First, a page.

A rare inscription dating back to the time of King David, discovered at Khirbet Qeiyafa, in the Valley of Elah outside of Beit Shemesh, was displayed for the first time in Jerusalem on Tuesday by the Israel Antiquities Authority.
According to the IAA, shards of a 3,000-year-old ceramic jar were first unearthed in 2012 during excavations carried out by Prof. Yosef Garfinkel of the Institute of Archaeology of the Hebrew University and the IAA’s Saar Ganor.
Letters written in ancient Canaanite script were discernible on several of the shards, sparking the curiosity of the researchers.
Subsequent intensive restoration work conducted in the IAA’s Artifacts Treatment Department, during which hundreds of pottery shards were glued together to form a whole jar, determined that it was inscribed the words “Eshba’al Ben Bada’.”
“This is the first time that the name Eshba’al has appeared on an ancient inscription in the country,” Garfinkle said, noting that Eshba’al Ben Shaul ruled over Israel at the same time as David, and is mentioned in the Bible.
“Eshba’al was murdered by assassins and decapitated, and his head was brought to David in Hebron (II Samuel, Chaps. 3-4),” he said. “It is interesting to note that the name Eshba’al appears in the Bible, and now also in the archaeological record, only during the reign of King David, in the first half of the 10th century BCE.”
Garfinkle continued, “This name was not used later in the First Temple period. The correlation between the biblical tradition and the archaeological finds indicates this was a common name only during that period.”
Moreover, he said the name Beda’ is unique, and does not occur in ancient inscriptions, or in the biblical tradition.
Ganor added that during that time there appeared to be a reluctance to use the name Eshba’al, which was reminiscent of the Canaanite storm god, Ba’al.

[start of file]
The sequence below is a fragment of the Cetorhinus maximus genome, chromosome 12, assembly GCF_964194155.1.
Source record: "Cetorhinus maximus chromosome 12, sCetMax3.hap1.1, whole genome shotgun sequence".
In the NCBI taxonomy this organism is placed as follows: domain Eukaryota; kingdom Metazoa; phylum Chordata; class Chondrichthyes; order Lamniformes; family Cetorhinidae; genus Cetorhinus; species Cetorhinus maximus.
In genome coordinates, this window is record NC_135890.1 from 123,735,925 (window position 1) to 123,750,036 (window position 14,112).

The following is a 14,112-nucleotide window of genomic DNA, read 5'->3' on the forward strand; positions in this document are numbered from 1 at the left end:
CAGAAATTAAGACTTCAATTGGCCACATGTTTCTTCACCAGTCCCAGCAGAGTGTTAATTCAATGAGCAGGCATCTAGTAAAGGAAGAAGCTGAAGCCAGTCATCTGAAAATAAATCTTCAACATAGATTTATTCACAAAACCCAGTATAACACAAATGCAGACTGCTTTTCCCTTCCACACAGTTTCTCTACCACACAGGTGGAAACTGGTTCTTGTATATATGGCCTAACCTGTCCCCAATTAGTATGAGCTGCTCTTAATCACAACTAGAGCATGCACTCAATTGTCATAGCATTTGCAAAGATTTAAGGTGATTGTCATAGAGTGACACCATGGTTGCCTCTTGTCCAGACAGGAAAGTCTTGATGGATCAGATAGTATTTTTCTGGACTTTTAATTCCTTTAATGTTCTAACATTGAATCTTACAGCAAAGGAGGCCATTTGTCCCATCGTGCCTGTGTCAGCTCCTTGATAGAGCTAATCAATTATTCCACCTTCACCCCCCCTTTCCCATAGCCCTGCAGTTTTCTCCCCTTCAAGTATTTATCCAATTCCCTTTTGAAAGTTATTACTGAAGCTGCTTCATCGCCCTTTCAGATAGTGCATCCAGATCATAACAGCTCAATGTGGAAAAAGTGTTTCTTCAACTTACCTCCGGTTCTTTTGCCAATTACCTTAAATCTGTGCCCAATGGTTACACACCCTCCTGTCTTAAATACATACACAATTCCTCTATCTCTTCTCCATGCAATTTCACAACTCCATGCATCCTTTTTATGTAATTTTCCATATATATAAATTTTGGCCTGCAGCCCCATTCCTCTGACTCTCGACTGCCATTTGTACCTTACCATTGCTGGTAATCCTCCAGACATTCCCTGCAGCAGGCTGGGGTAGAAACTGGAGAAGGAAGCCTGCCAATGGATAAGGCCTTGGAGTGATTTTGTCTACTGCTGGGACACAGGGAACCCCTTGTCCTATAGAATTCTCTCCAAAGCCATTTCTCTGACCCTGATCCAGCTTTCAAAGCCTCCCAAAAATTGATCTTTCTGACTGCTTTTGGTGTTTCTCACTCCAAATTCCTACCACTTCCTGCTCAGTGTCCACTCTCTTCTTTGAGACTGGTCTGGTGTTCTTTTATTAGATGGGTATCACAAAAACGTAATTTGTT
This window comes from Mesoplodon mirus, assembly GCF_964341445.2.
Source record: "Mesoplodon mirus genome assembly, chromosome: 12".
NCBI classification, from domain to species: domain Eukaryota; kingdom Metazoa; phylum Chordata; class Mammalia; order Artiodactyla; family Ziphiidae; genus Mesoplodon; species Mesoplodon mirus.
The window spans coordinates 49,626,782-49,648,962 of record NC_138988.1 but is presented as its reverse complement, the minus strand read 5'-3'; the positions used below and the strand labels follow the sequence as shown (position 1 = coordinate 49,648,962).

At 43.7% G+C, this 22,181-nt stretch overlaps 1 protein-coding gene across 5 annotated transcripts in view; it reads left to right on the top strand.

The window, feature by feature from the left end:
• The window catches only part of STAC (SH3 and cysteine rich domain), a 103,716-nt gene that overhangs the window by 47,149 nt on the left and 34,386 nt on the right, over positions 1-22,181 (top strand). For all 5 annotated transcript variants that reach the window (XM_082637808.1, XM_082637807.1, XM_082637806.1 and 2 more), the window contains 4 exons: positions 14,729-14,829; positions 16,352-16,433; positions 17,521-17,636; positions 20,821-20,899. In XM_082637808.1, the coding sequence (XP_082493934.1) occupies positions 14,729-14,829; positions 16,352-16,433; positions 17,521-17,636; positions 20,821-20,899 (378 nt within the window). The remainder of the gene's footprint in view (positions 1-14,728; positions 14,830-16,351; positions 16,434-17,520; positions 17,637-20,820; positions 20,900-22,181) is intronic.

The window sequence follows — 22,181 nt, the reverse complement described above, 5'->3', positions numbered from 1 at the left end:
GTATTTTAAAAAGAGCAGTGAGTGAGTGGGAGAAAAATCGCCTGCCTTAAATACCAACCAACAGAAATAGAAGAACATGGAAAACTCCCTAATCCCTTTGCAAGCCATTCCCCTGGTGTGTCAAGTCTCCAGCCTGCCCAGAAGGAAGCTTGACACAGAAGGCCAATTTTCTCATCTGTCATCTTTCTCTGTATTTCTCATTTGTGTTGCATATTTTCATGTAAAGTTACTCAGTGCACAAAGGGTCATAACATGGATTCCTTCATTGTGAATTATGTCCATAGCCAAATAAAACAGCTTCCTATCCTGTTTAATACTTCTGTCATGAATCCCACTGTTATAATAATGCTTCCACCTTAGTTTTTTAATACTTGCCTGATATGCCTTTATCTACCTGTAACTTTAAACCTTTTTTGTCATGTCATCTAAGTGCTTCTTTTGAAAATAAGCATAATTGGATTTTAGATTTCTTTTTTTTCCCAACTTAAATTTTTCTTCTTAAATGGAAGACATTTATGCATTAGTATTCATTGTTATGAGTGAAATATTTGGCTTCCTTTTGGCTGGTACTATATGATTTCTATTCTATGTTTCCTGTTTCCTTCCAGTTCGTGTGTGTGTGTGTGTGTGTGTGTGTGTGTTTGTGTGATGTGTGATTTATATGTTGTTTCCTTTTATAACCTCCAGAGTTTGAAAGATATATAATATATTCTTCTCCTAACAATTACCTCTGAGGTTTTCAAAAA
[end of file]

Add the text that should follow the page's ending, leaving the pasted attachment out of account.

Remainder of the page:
“The original name was therefore changed to Ish-Bashat, but the original name of Eshba’al was preserved in the Book of Chronicles,” he explained. “Thus, for example, the name of the warlord Gideon Ben Joash was also changed from Jerrubaal to Jerubesheth.”
Khirbet Qeiyafa is identified with the biblical city of Sha’arayim, the archeologists said.
Meanwhile, Shwartz added that during several seasons of excavations overseen by Garfinkel and Ganor, a fortified city, two gates, a palace and storerooms, dwellings and cultic rooms were also exposed there.
“The city dates from the time of David, that is, the late 11th and early 10th centuries BCE,” she said.
“Unique artifacts that were previously unknown were discovered at the site. For example, in 2008, the world’s earliest Hebrew inscription was uncovered there. Now, another inscription from the same period is being published from the site.”
Garfinkle and Ganor said until approximately five years ago, no inscriptions dating to the 10th century BCE from the Kingdom of Judah were known to exist.
In recent years, four inscriptions have been published: two from Khirbet Qeiyafa, one from Jerusalem, and one from Bet Shemesh, Garfinkle noted.
“This completely changes our understanding of the distribution of writing in the Kingdom of Judah, and it is now clear that writing was far more widespread than previously thought,” he said.
“It seems that the organization of the kingdom required a cadre of clerks and writers, and their activity is also manifested in the appearance of inscriptions.”